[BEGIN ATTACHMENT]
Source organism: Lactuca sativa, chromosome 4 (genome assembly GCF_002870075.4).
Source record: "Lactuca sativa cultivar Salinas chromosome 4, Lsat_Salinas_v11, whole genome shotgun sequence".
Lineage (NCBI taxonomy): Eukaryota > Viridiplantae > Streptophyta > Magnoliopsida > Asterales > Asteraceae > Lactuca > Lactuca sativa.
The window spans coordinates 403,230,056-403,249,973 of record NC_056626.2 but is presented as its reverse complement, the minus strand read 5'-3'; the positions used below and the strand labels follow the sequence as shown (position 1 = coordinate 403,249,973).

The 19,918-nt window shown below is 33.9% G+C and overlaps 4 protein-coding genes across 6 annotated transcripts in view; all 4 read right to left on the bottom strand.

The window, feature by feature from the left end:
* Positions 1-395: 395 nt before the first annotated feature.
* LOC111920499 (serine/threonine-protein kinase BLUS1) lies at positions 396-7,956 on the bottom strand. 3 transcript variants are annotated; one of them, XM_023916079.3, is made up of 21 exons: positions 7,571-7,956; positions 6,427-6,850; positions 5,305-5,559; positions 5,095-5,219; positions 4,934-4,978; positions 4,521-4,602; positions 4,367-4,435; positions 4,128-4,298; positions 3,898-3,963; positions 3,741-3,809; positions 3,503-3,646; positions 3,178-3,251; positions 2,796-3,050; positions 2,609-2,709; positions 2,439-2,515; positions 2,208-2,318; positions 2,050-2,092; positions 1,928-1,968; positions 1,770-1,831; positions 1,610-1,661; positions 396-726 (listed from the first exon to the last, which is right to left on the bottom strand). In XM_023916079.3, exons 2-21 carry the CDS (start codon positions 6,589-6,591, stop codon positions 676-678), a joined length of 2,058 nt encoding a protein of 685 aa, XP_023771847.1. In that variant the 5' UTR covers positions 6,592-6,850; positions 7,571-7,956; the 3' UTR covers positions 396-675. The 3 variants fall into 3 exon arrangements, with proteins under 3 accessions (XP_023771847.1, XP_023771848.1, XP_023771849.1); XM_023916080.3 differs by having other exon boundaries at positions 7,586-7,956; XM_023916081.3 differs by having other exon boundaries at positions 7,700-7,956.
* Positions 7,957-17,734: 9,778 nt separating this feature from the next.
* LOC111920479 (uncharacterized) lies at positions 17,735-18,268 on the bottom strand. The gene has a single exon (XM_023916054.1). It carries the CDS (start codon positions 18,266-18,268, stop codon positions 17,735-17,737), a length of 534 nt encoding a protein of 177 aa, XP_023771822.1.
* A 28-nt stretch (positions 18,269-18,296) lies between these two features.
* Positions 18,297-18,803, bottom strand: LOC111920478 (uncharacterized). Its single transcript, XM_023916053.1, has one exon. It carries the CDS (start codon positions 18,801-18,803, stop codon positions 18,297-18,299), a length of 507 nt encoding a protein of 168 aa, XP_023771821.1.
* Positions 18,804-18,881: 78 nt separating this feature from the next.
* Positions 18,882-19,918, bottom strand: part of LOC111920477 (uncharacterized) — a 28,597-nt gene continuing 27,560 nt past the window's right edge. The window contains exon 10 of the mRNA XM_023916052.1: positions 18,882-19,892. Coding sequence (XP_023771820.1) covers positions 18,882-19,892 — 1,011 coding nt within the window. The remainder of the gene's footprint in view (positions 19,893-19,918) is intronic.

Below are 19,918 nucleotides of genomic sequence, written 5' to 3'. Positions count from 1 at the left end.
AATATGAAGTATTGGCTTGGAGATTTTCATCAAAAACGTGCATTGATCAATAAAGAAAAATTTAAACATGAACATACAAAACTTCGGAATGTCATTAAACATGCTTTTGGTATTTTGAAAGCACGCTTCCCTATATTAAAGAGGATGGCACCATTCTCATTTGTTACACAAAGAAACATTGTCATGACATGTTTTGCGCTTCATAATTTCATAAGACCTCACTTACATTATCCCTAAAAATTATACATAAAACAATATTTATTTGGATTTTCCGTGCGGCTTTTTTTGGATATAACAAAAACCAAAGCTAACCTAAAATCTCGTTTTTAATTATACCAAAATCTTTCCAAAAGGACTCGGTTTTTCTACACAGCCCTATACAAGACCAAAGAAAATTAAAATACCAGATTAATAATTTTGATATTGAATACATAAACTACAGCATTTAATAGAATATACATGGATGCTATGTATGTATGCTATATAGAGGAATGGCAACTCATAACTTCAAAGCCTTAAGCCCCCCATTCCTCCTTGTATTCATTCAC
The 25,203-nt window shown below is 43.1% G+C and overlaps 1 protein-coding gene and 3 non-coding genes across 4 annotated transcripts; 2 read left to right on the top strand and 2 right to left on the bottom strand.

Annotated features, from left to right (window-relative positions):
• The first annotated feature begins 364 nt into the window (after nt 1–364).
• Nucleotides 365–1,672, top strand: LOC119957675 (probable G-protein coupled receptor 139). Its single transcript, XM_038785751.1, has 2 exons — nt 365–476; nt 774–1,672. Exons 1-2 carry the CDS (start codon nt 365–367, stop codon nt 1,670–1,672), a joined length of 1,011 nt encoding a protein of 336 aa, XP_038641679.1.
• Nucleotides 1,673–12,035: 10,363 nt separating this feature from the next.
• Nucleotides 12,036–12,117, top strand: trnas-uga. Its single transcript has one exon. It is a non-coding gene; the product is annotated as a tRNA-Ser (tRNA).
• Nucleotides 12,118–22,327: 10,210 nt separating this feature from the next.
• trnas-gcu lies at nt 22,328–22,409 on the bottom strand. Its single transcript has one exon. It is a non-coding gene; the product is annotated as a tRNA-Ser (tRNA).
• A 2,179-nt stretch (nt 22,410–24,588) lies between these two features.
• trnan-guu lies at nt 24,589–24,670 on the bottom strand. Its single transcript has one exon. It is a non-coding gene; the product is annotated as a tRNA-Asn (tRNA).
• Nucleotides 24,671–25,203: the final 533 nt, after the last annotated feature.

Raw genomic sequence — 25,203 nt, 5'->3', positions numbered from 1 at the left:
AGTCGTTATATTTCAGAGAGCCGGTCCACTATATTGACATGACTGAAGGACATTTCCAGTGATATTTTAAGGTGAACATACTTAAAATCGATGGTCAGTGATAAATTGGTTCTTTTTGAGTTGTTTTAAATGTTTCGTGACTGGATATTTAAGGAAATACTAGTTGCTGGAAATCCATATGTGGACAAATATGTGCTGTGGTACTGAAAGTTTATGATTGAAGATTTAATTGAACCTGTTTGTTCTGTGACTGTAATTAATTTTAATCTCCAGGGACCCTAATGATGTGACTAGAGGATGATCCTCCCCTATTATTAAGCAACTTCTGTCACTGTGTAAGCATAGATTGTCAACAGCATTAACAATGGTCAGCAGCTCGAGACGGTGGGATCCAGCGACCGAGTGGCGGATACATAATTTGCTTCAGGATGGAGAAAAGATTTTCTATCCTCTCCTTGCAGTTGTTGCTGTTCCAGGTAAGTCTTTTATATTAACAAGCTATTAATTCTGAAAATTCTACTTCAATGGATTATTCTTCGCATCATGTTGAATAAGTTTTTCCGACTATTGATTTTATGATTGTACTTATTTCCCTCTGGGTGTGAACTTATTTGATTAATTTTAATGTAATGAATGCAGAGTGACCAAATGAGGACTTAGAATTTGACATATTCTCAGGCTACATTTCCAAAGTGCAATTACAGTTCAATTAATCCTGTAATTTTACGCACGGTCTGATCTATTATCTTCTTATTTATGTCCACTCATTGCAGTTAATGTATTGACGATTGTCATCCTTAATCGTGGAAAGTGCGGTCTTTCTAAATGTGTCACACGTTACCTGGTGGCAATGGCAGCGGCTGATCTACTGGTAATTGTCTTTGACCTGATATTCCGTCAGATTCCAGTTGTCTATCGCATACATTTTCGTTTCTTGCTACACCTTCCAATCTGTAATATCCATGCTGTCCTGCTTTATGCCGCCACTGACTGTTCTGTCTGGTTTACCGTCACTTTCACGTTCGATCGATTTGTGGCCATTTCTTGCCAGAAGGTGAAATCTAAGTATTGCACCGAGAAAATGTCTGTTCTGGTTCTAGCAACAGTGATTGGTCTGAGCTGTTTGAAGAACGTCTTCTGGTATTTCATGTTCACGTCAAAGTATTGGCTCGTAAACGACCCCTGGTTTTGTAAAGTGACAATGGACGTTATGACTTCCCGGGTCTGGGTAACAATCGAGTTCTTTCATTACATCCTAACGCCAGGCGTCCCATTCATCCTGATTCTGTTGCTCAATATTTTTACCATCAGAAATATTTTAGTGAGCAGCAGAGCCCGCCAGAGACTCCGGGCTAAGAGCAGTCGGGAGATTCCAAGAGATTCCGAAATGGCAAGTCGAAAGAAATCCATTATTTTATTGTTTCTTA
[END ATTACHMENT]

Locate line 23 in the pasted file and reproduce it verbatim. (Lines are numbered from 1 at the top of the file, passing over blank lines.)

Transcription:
• Nucleotides 12,118–22,327: 10,210 nt separating this feature from the next.